But before I got up, Deann and I made a plan. We didn’t vet it with anyone — our top staff, our controller, our financial advisors, our attorney. We just did what we felt was the right thing for people who’ve given us so much for so long. The common restaurant worker stereotypes that get regularly volleyed about don’t begin to describe the folks I work with every day. Most of our staff have worked with us for years — some for 30 or more — and they are highly skilled, dedicated family people, a great many of whom have cobbled together enough money to buy homes and send kids to college. But almost none of them have savings to weather the storm I saw brewing.
So Deann and I decided to keep Xoco open for take-out and continue to pay all 160 of our staff, though at a reduced rate. After all, the governor said we were only going to be closed for two weeks.
By the end of our first day back at work after what has become known as The Great Shutdown, I’d already learned three lessons. As a mantra for years, I’ve reminded our staff that Frontera Grill and its siblings are as much about welcoming hospitality as they are about good food. Though I’ve consistently made that claim, I’d never had the opportunity to put those words to a test. Until we had no guests. Until we had only unrecognizable, masked forms approaching Xoco’s door to wordlessly claim stapled-up take out packages from a shelving unit.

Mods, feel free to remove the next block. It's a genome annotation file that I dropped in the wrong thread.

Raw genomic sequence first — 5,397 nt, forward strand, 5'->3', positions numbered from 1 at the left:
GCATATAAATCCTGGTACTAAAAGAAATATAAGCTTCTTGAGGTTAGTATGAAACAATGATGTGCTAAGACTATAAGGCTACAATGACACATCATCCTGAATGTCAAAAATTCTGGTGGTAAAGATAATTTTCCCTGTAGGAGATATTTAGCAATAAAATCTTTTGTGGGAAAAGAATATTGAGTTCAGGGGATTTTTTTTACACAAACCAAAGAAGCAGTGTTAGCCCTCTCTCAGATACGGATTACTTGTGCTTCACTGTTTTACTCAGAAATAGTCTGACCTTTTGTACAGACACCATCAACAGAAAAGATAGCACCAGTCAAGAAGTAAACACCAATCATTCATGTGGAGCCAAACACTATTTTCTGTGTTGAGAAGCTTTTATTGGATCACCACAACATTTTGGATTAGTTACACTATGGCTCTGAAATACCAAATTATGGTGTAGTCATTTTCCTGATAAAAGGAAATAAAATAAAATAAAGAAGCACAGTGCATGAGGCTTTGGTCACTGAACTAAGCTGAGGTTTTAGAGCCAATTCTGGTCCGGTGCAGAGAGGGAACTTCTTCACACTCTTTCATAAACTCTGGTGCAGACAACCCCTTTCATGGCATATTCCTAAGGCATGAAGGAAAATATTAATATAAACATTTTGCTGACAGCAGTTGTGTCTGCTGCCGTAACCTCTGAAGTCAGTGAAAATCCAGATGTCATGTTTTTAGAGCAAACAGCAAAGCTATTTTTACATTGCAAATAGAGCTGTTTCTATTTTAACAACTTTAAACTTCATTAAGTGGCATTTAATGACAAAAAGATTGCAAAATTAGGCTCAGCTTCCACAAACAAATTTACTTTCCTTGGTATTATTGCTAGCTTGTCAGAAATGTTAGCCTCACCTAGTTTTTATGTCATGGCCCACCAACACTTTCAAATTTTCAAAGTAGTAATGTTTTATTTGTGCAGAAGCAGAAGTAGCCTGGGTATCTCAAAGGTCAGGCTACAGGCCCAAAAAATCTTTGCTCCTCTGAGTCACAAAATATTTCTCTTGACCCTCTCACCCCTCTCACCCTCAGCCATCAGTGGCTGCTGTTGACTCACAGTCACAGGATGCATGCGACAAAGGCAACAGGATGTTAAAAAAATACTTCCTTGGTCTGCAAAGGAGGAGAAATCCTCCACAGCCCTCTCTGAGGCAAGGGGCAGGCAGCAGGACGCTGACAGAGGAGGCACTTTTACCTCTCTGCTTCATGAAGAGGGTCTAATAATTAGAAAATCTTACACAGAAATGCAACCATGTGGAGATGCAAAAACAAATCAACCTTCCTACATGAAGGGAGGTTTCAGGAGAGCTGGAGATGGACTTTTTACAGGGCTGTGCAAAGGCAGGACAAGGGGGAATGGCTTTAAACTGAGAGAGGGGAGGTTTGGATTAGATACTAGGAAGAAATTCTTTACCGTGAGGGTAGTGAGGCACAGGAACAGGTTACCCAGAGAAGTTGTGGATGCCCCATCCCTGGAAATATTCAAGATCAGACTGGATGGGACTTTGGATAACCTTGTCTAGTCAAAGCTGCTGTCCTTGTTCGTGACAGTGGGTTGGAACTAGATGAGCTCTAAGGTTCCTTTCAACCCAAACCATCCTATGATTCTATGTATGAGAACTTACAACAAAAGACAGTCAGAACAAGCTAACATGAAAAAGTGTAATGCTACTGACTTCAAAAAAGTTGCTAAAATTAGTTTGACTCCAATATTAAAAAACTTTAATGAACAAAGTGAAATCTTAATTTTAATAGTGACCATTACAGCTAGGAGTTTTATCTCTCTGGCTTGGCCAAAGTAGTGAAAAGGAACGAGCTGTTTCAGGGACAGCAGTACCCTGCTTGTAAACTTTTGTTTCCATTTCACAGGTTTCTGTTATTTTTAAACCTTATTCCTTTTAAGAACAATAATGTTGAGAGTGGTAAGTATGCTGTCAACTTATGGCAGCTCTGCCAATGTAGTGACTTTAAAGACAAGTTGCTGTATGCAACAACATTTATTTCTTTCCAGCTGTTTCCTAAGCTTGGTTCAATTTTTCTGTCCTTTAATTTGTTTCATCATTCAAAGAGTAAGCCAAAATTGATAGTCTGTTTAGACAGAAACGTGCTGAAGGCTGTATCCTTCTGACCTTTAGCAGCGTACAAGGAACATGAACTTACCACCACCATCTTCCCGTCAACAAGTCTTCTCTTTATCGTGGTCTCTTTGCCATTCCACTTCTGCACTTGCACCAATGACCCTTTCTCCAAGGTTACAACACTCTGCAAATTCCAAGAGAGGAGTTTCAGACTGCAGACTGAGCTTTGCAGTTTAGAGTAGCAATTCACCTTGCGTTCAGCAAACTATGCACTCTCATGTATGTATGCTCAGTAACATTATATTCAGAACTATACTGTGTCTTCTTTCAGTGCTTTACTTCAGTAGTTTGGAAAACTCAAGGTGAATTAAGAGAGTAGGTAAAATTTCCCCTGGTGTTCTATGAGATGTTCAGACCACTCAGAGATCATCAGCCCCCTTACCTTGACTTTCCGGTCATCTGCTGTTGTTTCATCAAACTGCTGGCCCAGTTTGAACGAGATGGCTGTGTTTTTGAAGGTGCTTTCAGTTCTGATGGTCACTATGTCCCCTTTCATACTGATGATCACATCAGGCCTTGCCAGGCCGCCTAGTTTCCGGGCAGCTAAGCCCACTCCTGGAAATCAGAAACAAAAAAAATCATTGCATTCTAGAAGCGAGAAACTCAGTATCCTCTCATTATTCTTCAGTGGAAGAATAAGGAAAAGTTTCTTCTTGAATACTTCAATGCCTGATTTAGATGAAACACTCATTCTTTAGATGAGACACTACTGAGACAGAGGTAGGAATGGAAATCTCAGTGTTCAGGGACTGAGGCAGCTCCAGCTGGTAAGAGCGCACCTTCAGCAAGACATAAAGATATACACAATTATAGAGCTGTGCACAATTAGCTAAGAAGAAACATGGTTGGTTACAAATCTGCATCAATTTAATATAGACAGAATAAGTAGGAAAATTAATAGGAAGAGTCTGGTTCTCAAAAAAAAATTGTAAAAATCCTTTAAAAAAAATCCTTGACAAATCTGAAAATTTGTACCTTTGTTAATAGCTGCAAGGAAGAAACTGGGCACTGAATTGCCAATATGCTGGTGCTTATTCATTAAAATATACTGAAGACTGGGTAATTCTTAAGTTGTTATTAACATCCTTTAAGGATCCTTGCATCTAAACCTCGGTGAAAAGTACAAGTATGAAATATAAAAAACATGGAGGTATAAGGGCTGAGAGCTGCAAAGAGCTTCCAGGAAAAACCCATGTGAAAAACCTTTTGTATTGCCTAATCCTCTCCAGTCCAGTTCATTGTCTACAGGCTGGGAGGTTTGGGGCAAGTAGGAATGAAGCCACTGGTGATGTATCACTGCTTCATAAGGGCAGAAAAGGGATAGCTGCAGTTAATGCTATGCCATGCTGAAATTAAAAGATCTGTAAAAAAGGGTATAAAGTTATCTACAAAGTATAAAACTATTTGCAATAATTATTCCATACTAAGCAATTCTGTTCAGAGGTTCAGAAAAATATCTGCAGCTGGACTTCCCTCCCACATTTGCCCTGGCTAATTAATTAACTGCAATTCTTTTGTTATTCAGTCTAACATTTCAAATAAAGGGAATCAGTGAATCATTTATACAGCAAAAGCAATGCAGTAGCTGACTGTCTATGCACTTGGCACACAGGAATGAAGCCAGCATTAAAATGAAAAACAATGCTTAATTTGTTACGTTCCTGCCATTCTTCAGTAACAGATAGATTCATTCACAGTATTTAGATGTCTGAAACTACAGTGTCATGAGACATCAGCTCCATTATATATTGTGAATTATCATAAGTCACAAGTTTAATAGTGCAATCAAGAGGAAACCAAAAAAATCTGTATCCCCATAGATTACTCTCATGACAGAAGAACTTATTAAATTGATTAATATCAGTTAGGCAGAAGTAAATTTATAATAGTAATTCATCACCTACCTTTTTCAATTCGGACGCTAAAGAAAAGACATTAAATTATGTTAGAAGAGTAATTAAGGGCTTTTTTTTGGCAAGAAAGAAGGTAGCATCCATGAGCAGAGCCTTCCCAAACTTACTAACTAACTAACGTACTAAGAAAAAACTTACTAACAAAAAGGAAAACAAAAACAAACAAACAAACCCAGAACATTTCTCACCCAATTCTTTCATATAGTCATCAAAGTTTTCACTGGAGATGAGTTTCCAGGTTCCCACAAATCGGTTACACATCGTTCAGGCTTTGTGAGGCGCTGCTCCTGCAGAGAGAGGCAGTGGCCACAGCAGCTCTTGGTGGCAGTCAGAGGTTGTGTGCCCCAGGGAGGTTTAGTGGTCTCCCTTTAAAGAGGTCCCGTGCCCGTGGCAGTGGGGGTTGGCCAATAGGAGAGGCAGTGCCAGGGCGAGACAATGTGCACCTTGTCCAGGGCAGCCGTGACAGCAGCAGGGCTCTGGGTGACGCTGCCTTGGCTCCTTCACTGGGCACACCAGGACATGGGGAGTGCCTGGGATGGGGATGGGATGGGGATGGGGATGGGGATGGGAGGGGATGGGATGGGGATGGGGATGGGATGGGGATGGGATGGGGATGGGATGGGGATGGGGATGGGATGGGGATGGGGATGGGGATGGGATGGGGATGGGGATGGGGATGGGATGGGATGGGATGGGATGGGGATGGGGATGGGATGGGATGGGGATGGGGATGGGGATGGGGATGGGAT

Over three decades ago, when I was designing Frontera, the one thing I had to have was an open kitchen so that I could see our guests, wave to them, watch them enjoying the dishes we’d created for them. Without guests as part of the equation, I was suddenly rudderless. It felt like half of my motivation had vanished.
As most of us, I’m a creature of habit. I find a settling comfort in tackling the same sorts of activities in a predictable order and at an established time each day. But a national disaster was unfolding and pulling my well-worn patterns out from under me. All my meetings were cancelled, all my projects were put on hold. I didn’t know what to do or if there was something to do or when might be the best time to start. In the late afternoon, I found myself sitting perfectly still in our restaurant’s little library, staring straight ahead as the minutes ticked by. To most anyone, it would have looked like I was meditating. For me, it felt more like paralysis.